Monday, February 22, 2010

Book Review: The Nan Tu – Southern Swallow Book II By Edward C. Patterson



The Magical Adventure Continues

As a reviewer for my own glbt literature site as well as writing for three other review sites, I read a lot of glbt themed books. Many of these stories are cut from the same stamp, and I rarely enjoy them. Many are about sexy vampires and shape shifters and such, which doesn’t really twirl my skirts. Some deal with true life issues in such a way that touches me deeply, and I cherish those. But every once in a while a book comes along that has a unique voice, a fresh and vibrant set of characters, and has the ability to transport me into another world for an adventure far beyond my limited imagination. Tolkien certainly did that for me, as did Frank Herbert and Arthur C. Clark and several other fine writers. I recently experienced another such writer who took me on an adventure filled with history and magic and valor found in unexpected places. The author is Edward C. Patterson and the adventure is called the Southern Swallow series. The first book was The Academician, which delighted me with a rather touching love story. I’ve now read the second book in the series called The Nan Tu, which is the maturing of that love story into a tale of intrigue, loyalty and honor.

The Nan Tu takes the reader back into ancient China during the Sung dynasty, when the Emperor was considered the “Son of Heaven” and vast armies trembled at his every whim. Out of this rich history comes the journey of a few men who try to remold an empire out of the destruction and chaos left by warring hoards from the north, all the while being hunted by blood-thirsty bandits and The Jackal, who leads an army bent on their destruction.

One man, Li K’ai-men, must utilize the magic power of the Jade Owl to form an alliance between five men that will form a supernatural force to battle the enemy. Another man, Emperor Koa, must assume the responsibilities of The Son of Heaven, and somehow stay one step ahead of assassins and traitors long enough to form a stable government. A third, Fu Lin-t’o, the ever-faithful lover of Li K’ai-men, is challenged with keeping the Emperor’s court out of harms way. And, of course, K’u Ko-ling, Li K’ai-men’s rather clownish manservant, who has matured and become a key player in protecting the realm. There are rich descriptions of all the characters, each one bigger than life and easy to imagine.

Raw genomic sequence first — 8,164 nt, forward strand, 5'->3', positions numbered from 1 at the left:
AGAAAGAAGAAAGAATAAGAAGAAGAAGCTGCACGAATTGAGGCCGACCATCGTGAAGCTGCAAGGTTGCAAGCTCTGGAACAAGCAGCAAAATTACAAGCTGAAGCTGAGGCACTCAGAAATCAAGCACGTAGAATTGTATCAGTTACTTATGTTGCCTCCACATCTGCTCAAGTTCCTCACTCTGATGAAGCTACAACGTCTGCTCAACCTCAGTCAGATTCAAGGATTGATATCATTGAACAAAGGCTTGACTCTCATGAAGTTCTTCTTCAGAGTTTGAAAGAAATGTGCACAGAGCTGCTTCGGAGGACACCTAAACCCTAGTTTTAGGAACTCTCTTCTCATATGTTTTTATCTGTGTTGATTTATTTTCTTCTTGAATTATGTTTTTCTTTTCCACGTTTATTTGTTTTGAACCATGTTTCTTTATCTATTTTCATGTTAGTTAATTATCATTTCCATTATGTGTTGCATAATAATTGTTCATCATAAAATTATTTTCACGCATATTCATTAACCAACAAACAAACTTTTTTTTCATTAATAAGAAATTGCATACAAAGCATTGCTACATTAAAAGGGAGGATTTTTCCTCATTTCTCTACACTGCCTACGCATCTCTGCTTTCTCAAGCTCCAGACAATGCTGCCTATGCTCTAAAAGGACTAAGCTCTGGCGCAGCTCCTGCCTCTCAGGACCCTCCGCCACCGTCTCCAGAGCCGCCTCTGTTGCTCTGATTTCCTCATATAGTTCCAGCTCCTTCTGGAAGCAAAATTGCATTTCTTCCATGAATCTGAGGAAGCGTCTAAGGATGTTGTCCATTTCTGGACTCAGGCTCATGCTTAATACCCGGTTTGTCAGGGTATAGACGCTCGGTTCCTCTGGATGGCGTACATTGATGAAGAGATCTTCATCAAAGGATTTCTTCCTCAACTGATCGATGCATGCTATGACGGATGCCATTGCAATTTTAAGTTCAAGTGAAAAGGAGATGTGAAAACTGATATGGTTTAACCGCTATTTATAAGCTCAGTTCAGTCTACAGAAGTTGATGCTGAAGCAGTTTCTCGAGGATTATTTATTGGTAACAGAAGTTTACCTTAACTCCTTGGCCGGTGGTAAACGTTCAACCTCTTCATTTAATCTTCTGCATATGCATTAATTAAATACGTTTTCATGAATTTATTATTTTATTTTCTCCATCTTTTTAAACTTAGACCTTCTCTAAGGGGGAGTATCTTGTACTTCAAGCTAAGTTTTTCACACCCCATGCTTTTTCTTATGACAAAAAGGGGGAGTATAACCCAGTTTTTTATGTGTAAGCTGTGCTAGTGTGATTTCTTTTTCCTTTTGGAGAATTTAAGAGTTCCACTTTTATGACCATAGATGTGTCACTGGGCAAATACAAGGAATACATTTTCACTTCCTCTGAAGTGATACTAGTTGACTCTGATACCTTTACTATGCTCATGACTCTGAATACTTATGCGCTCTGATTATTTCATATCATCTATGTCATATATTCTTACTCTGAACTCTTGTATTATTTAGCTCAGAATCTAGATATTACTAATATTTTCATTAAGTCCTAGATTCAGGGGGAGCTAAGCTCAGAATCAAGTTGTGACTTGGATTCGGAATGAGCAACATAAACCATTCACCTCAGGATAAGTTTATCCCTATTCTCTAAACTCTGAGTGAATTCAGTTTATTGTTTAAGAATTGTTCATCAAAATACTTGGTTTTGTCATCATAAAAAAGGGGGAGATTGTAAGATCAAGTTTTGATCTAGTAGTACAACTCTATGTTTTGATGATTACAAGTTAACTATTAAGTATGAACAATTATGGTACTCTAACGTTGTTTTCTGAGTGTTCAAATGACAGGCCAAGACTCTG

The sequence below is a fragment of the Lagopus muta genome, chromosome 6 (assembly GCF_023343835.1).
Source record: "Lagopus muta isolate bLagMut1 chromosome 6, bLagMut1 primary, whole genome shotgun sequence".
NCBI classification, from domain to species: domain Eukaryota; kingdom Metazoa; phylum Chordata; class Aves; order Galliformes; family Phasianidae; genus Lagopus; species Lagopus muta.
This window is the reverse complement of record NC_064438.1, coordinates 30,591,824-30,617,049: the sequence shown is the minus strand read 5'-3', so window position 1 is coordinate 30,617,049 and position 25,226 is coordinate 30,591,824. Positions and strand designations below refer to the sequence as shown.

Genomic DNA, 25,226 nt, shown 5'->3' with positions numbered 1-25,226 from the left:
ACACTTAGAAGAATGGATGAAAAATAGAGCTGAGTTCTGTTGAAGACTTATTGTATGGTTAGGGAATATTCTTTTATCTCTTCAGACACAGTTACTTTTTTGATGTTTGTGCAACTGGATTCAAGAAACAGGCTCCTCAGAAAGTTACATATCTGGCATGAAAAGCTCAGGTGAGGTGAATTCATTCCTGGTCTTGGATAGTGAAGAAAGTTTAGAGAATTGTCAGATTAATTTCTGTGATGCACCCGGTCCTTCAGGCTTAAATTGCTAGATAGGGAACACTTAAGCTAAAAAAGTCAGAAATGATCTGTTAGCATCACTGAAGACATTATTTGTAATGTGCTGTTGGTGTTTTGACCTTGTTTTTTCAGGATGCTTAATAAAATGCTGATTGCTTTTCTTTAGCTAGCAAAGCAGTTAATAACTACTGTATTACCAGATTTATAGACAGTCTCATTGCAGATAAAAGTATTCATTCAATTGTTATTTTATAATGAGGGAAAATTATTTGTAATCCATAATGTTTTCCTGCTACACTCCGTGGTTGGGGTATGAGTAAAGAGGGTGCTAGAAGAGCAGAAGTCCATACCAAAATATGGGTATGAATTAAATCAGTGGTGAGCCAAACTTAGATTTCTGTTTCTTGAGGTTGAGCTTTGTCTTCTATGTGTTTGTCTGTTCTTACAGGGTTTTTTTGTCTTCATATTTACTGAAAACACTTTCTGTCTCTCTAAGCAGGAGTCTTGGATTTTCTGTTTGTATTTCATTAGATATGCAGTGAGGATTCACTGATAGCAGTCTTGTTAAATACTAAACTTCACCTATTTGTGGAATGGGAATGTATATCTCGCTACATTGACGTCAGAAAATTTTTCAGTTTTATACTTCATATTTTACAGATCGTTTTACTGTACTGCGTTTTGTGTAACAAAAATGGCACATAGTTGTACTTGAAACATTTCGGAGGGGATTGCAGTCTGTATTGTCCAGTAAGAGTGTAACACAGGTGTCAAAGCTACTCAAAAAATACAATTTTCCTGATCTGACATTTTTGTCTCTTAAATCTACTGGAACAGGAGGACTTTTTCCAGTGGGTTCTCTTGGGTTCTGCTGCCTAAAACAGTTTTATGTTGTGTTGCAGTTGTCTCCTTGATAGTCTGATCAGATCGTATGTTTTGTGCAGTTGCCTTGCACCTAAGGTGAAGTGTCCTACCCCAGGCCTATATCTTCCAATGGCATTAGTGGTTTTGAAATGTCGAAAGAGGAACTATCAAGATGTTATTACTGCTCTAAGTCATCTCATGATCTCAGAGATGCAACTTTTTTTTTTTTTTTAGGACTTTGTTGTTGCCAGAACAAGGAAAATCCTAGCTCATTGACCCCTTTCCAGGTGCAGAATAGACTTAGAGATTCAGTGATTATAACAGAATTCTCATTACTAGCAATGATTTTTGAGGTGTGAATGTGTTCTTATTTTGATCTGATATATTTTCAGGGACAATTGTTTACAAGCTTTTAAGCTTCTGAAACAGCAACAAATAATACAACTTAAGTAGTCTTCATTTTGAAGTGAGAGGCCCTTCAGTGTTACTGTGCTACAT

This is a story about loyalty, duty and honor. Loyalty (and love) from scholar to his emperor, from servant to master, from lovers to each other, and from all to country and ancestors.

As with The Academician, this story is a vivid, imaginative, and often humorous romp through a pivotal point in Chinese history. Book II blossoms into a tense tale of intrigue, court politics, treachery and war. The plot is much more complex that the first book, and more interesting. It kept me up several nights, not wanting to put it down.

The narrator starts and finishes each chapter with his 1st person point of view, but the bulk of the story is told in 3rd person. I found these POV switches to be seamless, and greatly added to developing the depths of the main characters. This is a character driven story, and Patterson skillfully presents these characters with even greater depth than the first book with an excellent blend of tragedy and humor.

Because of the many different characters and locations, any reader would be greatly confused without first reading The Academician. Much like Lord of the Rings, this is one continuous story that spans several volumes, and needs to be read in order. It is not an easy read. There are so many important characters always appearing and reappearing, and so many different locations, that one needs to concentrate to keep it all in order.

The one issue I had with his book is that, because there is more story to come, it felt like the ending was flat. I was left with a feeling of incompleteness, and somewhat miffed that I must wait for another installment or two to finish the story.

The author’s consummate skill at crafting prose and his well-researched details kept me fully engaged until the last page. I would recommend this read to anyone who enjoys multifaceted characters, humor, and a well-crafted story.

For more about his book, press here.

1 comment:

睡衣 said...

A truly happy person is one who can enjoy the scenery on a detour..............................................